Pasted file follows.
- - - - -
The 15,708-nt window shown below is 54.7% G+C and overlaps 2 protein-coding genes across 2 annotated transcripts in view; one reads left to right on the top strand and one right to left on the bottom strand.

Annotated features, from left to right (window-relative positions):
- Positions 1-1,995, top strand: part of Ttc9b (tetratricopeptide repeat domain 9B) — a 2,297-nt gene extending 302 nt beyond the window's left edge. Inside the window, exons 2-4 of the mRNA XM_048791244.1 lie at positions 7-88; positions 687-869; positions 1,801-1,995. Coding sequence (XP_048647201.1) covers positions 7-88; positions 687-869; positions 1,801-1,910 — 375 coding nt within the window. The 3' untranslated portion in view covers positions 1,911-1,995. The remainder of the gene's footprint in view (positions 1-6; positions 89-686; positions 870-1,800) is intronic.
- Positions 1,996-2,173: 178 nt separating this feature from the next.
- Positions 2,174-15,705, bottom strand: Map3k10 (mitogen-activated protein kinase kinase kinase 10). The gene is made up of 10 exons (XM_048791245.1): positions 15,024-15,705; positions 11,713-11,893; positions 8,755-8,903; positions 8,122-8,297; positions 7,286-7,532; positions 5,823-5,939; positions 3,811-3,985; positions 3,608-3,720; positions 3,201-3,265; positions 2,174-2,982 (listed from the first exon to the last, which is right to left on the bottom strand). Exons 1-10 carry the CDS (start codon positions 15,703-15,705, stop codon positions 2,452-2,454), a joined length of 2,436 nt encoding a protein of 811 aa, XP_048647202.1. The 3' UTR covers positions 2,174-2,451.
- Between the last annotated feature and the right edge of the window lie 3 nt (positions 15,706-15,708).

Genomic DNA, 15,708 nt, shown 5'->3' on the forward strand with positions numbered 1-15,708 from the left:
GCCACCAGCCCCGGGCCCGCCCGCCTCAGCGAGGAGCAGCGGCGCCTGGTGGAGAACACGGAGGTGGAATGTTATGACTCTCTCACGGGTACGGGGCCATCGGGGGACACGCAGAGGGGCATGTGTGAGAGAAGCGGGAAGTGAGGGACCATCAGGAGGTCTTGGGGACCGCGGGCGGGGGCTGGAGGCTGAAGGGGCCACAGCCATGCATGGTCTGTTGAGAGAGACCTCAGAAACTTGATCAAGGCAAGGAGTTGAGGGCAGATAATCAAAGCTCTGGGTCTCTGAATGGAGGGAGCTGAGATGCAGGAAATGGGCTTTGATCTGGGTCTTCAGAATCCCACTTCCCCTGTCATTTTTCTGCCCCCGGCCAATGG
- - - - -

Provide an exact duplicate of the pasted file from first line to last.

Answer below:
The 15,708-nt window shown below is 54.7% G+C and overlaps 2 protein-coding genes across 2 annotated transcripts in view; one reads left to right on the top strand and one right to left on the bottom strand.

Annotated features, from left to right (window-relative positions):
- Positions 1-1,995, top strand: part of Ttc9b (tetratricopeptide repeat domain 9B) — a 2,297-nt gene extending 302 nt beyond the window's left edge. Inside the window, exons 2-4 of the mRNA XM_048791244.1 lie at positions 7-88; positions 687-869; positions 1,801-1,995. Coding sequence (XP_048647201.1) covers positions 7-88; positions 687-869; positions 1,801-1,910 — 375 coding nt within the window. The 3' untranslated portion in view covers positions 1,911-1,995. The remainder of the gene's footprint in view (positions 1-6; positions 89-686; positions 870-1,800) is intronic.
- Positions 1,996-2,173: 178 nt separating this feature from the next.
- Positions 2,174-15,705, bottom strand: Map3k10 (mitogen-activated protein kinase kinase kinase 10). The gene is made up of 10 exons (XM_048791245.1): positions 15,024-15,705; positions 11,713-11,893; positions 8,755-8,903; positions 8,122-8,297; positions 7,286-7,532; positions 5,823-5,939; positions 3,811-3,985; positions 3,608-3,720; positions 3,201-3,265; positions 2,174-2,982 (listed from the first exon to the last, which is right to left on the bottom strand). Exons 1-10 carry the CDS (start codon positions 15,703-15,705, stop codon positions 2,452-2,454), a joined length of 2,436 nt encoding a protein of 811 aa, XP_048647202.1. The 3' UTR covers positions 2,174-2,451.
- Between the last annotated feature and the right edge of the window lie 3 nt (positions 15,706-15,708).

Genomic DNA, 15,708 nt, shown 5'->3' on the forward strand with positions numbered 1-15,708 from the left:
GCCACCAGCCCCGGGCCCGCCCGCCTCAGCGAGGAGCAGCGGCGCCTGGTGGAGAACACGGAGGTGGAATGTTATGACTCTCTCACGGGTACGGGGCCATCGGGGGACACGCAGAGGGGCATGTGTGAGAGAAGCGGGAAGTGAGGGACCATCAGGAGGTCTTGGGGACCGCGGGCGGGGGCTGGAGGCTGAAGGGGCCACAGCCATGCATGGTCTGTTGAGAGAGACCTCAGAAACTTGATCAAGGCAAGGAGTTGAGGGCAGATAATCAAAGCTCTGGGTCTCTGAATGGAGGGAGCTGAGATGCAGGAAATGGGCTTTGATCTGGGTCTTCAGAATCCCACTTCCCCTGTCATTTTTCTGCCCCCGGCCAATGG